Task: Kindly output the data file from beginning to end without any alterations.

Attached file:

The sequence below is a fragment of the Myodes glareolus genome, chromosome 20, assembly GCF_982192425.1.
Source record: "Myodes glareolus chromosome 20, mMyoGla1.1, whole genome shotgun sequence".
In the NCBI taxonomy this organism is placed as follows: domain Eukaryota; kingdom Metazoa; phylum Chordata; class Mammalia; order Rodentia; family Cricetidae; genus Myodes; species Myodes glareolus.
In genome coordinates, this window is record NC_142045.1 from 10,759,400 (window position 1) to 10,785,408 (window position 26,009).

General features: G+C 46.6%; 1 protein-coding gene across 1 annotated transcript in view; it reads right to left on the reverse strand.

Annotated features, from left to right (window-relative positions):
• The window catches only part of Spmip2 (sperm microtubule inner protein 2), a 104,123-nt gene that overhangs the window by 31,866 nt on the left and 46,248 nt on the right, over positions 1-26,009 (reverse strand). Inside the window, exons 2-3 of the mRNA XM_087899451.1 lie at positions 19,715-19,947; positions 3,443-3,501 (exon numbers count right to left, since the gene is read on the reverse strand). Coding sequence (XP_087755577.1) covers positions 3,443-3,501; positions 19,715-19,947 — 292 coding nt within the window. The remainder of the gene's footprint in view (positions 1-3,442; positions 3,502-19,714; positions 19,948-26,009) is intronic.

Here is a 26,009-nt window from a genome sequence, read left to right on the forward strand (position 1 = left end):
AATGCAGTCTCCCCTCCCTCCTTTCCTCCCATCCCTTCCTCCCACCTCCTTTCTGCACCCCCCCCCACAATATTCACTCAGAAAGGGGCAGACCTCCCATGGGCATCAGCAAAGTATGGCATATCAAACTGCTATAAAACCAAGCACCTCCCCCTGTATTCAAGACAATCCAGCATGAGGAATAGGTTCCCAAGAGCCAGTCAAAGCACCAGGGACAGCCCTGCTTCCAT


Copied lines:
The sequence below is a fragment of the Myodes glareolus genome, chromosome 20, assembly GCF_982192425.1.
Source record: "Myodes glareolus chromosome 20, mMyoGla1.1, whole genome shotgun sequence".
In the NCBI taxonomy this organism is placed as follows: domain Eukaryota; kingdom Metazoa; phylum Chordata; class Mammalia; order Rodentia; family Cricetidae; genus Myodes; species Myodes glareolus.
In genome coordinates, this window is record NC_142045.1 from 10,759,400 (window position 1) to 10,785,408 (window position 26,009).

General features: G+C 46.6%; 1 protein-coding gene across 1 annotated transcript in view; it reads right to left on the reverse strand.

Annotated features, from left to right (window-relative positions):
• The window catches only part of Spmip2 (sperm microtubule inner protein 2), a 104,123-nt gene that overhangs the window by 31,866 nt on the left and 46,248 nt on the right, over positions 1-26,009 (reverse strand). Inside the window, exons 2-3 of the mRNA XM_087899451.1 lie at positions 19,715-19,947; positions 3,443-3,501 (exon numbers count right to left, since the gene is read on the reverse strand). Coding sequence (XP_087755577.1) covers positions 3,443-3,501; positions 19,715-19,947 — 292 coding nt within the window. The remainder of the gene's footprint in view (positions 1-3,442; positions 3,502-19,714; positions 19,948-26,009) is intronic.

Here is a 26,009-nt window from a genome sequence, read left to right on the forward strand (position 1 = left end):
AATGCAGTCTCCCCTCCCTCCTTTCCTCCCATCCCTTCCTCCCACCTCCTTTCTGCACCCCCCCCCACAATATTCACTCAGAAAGGGGCAGACCTCCCATGGGCATCAGCAAAGTATGGCATATCAAACTGCTATAAAACCAAGCACCTCCCCCTGTATTCAAGACAATCCAGCATGAGGAATAGGTTCCCAAGAGCCAGTCAAAGCACCAGGGACAGCCCTGCTTCCAT